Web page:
Magnitude 8.6 Earthquake Hits Off Indonesia Coast, Tsunami Alerts Issued

Posted April 11th, 2012 at 7:15 am (UTC-5)
Leave a comment

The U.S. Geological Survey says an 8.6-magnitude earthquake has struck off the northwestern coast of Indonesia, raising tsunami alerts throughout the Indian Ocean region.

The quake hit about 430 kilometers southwest of Banda Aceh, the provincial capital and largest city in the province of Aceh, at an estimated depth of 22 kilometers. An 8.2-magnitude aftershock was reported by the USGS about two hours after the initial earthquake.

In 2004, a giant 9.1-magnitude quake in roughly the same area off Indonesia's Sumatra island triggered an Indian Ocean tsunami that killed an estimated 230,000 people, about half of them in Aceh province.

Wednesday's quake was at approximately the same depth as the 2004 Indian Ocean quake. It reportedly rattled buildings as far away as Singapore, Thailand, and India.

The Pacific Tsunami Warning Center issued a tsunami warning for 28 countries and territories bordering the Indian Ocean. While it said it has detected a wave 30 centimeters tall near Aceh, it said a larger tsunami “may have already been destructive along some coasts.”

Indonesian President Susilo Bambang Yudhoyono said the situation is “under control” in Aceh and there is no immediate threat from a tsunami. No casualties have been reported so far from the quake, which sent citizens in Aceh scurrying out of buildings and into the crowded streets. Electricity was also reportedly briefly cut in some areas of the province.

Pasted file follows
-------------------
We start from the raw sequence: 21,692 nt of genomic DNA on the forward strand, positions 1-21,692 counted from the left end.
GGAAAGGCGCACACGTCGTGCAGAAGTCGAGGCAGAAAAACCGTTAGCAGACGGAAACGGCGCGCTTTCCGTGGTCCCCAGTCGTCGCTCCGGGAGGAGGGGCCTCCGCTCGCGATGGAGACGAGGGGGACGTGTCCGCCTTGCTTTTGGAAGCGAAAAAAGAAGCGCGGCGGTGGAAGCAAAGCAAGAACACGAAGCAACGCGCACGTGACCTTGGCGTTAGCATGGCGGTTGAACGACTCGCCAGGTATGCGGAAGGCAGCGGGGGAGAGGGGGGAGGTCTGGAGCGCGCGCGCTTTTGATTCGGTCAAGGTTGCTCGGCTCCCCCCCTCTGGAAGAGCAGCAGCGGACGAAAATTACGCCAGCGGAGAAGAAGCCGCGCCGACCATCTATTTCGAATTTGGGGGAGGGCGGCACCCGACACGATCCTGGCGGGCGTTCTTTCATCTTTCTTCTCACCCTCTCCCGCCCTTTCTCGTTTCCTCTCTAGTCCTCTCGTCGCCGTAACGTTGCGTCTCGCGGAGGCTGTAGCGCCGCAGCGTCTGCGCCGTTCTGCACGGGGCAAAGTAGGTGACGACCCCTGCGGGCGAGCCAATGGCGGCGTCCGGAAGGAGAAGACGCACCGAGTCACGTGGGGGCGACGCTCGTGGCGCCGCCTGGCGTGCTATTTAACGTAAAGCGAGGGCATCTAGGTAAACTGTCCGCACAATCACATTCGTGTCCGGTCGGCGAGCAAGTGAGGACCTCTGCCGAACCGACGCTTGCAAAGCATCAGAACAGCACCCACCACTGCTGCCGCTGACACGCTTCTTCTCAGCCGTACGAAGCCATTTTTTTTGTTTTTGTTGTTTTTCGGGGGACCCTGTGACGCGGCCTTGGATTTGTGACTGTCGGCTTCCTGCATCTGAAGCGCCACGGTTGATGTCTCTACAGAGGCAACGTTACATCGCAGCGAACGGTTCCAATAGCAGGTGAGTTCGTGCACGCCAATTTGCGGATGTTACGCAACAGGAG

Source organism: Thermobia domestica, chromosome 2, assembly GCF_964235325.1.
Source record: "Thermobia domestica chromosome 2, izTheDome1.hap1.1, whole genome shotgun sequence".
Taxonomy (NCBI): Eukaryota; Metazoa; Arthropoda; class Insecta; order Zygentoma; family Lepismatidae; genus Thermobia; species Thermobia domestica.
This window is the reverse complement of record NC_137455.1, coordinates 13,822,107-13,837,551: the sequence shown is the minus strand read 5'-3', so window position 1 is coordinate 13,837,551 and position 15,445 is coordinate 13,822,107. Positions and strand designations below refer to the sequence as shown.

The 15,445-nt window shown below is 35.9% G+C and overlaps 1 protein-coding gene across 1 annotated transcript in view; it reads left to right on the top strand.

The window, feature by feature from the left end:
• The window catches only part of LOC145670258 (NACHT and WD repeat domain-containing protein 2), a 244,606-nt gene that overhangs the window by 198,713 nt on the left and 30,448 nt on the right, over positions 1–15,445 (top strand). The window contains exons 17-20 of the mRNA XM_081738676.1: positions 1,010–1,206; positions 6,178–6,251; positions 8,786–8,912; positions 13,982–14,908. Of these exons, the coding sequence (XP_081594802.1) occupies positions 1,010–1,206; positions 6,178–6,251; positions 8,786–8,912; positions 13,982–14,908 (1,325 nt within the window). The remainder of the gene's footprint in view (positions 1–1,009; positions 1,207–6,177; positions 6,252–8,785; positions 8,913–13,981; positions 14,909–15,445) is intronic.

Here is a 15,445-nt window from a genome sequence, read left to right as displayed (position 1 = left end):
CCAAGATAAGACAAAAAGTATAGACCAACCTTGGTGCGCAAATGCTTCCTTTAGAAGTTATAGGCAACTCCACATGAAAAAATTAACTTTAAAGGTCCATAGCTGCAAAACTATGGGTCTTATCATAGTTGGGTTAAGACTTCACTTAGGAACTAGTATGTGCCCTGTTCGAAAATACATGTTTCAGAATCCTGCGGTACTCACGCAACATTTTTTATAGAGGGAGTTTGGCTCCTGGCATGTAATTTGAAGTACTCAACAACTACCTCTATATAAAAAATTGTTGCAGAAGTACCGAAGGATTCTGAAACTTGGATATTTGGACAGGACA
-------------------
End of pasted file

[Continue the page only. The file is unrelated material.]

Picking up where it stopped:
A tsunami warning remained in place for cities along the Indonesian island of Sumatra. Coastal evacuation orders have also been issued throughout the region, including in India, Malaysia, Sri Lanka, and Thailand, where authorities are scrambling to evacuate beaches and warning residents to get to higher ground.

Torsak Wnichkhajorn, the former director of the Thai Meteorological Department, told VOA that the country's tsunami warning system has not detected a wave, but warned it is still possible that a tsunami could be generated.

If early projections do not change, the quake would be tied for the ninth largest since 1900. Earlier preliminary readings put the magnitude at 8.9.

The massive quake that devastated coastal northeastern Japan last year was a magnitude 9.0 and killed around 19,000 people.